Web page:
Alright, alright, settle down. While this isn't crazy serious, it's still an update worth note!
Throughout history, art and artists have challenged preconceived notions, pushed boundaries and taken on subjects often considered taboo. Art is alive and constantly changing, much like the community at deviantART is. The CEA Team believes that deviantART policy must grow, adapt and change, to allow artists to push boundaries and express themselves whenever legally and morally possible. Policy must remain flexible in order for something, which was initially ruled as an absolute, to bend and change in order to allow for artists and quality to shine
Slave Lynn Green
Birthday 2020 Goodies
Birthday Stuffings 2020
Birthday Stuffings 2019
Aura Lockhaven Anniversary ArtJam
The Ashe Girls AsheJam
Aura Lockhaven Interpretations
Ashe Girls Interpretations
Miriam Fayne ArtJam
The Journey -- Aura and Viona by Akizz
Storm Warning -- the Duster-Aura Crossover
Damsel in Distress
Just Awesome Scenes
Tips for making a better comic?
The title speaks for itself, as I would like some pro-tips from experienced guys/gals.
My other conundrum is, when do you put narration on the panels and when do you let the image do the explaining?
I felt like I've put narrations on panels that doesn't need to.
The Evolution of Hive
Since *Nathanomir (https://www.deviantart.com/nathanomir) did one of these, I guess I should, for those interested in seeing how I did Carrie and her family.
Unlike a lot of folks, Carrie isn't simply a character created by spinning dials in DAZ Studio or Poser. She is actually modelled in zBrush on the Genesis 3 Female base figure and imported as a custom head and body morph, the same way content creators like Fred Winkler Art (FWA at DAZ3D) or Aeon Soul. I also created a shape preset with her nominal height dialed in so folks that use her can have her properly scaled. She also had custom skin settings for Iray. I didn't start out planning for her to be a heroine, b
A lot of what I said in Part 1 about creating good heroes also applies to villains, but let’s nevertheless talk about them. Because they’re so much fun.
As with heroes, villains should have some form of motivation. “I’m evil!” is not enough. Sure, you can have a character that purposely commits acts that would be universally condemned as evil. But as any three-year-old would ask, “Why?”
It’s been said so often that it’s probably a cliché, but that doesn’t make it any less true: the best villains see themselves as heroes. In the MCU, Thanos certainly saw himself this way, setting out to sacrifice half of all living things in the universe to ensure that sufficient resources were left over for the survivors. He did this because his own world had suffered and effectively died because of excessive resource exploitation. On the one hand that experience obviously damaged him psychologically; on the other hand it explains his appalling solution to similar problems throughout the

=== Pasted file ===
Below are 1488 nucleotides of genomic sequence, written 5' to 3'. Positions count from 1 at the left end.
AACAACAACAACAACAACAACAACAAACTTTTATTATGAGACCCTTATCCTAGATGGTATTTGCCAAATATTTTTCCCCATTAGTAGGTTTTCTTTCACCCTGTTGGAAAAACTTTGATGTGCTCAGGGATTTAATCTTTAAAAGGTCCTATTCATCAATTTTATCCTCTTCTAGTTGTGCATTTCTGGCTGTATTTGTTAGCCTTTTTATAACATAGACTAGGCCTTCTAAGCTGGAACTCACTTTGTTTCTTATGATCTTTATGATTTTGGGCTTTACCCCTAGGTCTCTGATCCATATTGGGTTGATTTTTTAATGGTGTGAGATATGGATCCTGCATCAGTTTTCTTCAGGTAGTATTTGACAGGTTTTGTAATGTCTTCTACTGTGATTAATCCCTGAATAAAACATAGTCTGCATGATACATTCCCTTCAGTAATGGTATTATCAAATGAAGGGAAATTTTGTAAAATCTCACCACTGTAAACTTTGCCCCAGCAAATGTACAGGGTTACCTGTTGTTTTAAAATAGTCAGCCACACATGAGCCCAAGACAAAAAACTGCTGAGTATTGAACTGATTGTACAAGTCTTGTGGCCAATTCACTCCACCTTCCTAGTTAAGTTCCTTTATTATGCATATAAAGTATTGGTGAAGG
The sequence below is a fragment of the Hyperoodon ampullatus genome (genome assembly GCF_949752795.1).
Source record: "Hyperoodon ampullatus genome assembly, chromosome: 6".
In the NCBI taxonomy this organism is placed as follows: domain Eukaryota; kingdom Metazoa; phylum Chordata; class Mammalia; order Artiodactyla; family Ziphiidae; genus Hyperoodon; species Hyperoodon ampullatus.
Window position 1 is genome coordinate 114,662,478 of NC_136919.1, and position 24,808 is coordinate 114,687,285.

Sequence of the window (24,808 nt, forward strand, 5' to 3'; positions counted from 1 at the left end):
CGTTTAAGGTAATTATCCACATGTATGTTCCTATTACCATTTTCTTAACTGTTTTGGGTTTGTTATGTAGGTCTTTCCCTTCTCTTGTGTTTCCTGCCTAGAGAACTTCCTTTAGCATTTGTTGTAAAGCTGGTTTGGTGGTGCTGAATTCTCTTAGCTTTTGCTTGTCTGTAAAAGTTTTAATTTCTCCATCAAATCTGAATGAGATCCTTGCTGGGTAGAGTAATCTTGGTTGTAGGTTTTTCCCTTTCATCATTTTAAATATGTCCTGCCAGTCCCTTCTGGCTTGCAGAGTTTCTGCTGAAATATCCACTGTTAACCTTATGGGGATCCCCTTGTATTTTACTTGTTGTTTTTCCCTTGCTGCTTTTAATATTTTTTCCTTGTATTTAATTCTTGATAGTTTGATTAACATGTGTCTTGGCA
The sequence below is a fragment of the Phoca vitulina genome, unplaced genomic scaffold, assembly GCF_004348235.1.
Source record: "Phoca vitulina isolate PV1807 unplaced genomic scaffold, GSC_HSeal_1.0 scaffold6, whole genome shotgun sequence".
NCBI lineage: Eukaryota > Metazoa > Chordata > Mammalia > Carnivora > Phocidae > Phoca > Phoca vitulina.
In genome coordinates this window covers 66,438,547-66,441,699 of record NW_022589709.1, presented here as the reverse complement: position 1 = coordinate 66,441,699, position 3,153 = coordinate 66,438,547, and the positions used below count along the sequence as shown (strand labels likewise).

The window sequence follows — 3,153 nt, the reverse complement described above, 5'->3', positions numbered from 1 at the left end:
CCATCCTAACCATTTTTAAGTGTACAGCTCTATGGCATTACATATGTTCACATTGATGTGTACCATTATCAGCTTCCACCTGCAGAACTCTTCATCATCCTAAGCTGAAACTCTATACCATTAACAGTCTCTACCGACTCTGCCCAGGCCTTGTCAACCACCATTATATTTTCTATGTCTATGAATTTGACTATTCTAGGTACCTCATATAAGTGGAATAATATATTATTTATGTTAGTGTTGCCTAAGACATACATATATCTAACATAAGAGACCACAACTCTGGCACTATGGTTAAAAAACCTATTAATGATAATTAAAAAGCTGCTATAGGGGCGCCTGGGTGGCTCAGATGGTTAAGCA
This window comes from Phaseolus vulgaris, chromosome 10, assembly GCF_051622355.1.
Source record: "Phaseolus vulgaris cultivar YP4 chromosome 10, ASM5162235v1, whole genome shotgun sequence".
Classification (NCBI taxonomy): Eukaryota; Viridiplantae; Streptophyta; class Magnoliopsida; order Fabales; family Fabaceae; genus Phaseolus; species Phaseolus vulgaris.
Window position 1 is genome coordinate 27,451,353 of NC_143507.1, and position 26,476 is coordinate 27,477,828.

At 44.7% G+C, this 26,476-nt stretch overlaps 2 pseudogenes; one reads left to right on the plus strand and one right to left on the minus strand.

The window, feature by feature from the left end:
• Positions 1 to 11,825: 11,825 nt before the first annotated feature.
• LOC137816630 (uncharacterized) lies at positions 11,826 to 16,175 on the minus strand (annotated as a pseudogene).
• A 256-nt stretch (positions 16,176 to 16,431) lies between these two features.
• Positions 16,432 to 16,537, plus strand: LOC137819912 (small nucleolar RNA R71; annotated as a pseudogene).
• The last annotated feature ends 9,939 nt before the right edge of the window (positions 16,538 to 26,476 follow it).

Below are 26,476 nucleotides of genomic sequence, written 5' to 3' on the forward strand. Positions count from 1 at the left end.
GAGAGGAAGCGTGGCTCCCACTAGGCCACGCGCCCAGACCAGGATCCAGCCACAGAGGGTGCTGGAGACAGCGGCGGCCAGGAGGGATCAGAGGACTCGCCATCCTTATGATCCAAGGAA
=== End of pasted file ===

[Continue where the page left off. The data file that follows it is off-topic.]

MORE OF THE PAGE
Well it's that time of the year again, my birthday! Which means I'm gonna super selfish this month with the jam and center it on things *I* like!
Hey give me a break, this year has been shit and I need something like this.
This is also the only jam this year where I'll break the general theme rule and go with specific characters.
So with that in mind, allow me to welcome you to Blackbird's Equestria Girls Waifus Art Jam!!!
Yeah that's a mouthful and I'll shorten it for the hashtag. But anyway let's meet the lovely ladies that have captured my heart from the human side of the pony world. Starting first with :iconcornellbluemoon: & :iconcielnetwork:'s OCs Moonie and Plotline!
And here's one of them together to show of Moonie's new outfit:
I’ve had a few Deviants asked me how to create good heroes and villains. I lay no claim to possessing the greatest expertise on this topic. However, I like to think I’ve achieved a certain level of success with it, so I can contribute something to the discussion. And that’s what I’m hoping this will be, in the comments, a discussion by content creators and appreciators alike regarding what works for you when it comes to these types of characters. Just remember that there’s no guaranteed formula for creating compelling characters, and for any recommendation or “rule” there’s likely to be at least one exception out there.
This is part one, where I’ll explore what makes for a good hero—and in the context of our particular fandom, a good superhero. In part two I’ll talk about villains.
When we’re creating a superhero we often start with the idea of powers. But what’s even more important is to consider why your character becomes a hero. After all, while genuine heroes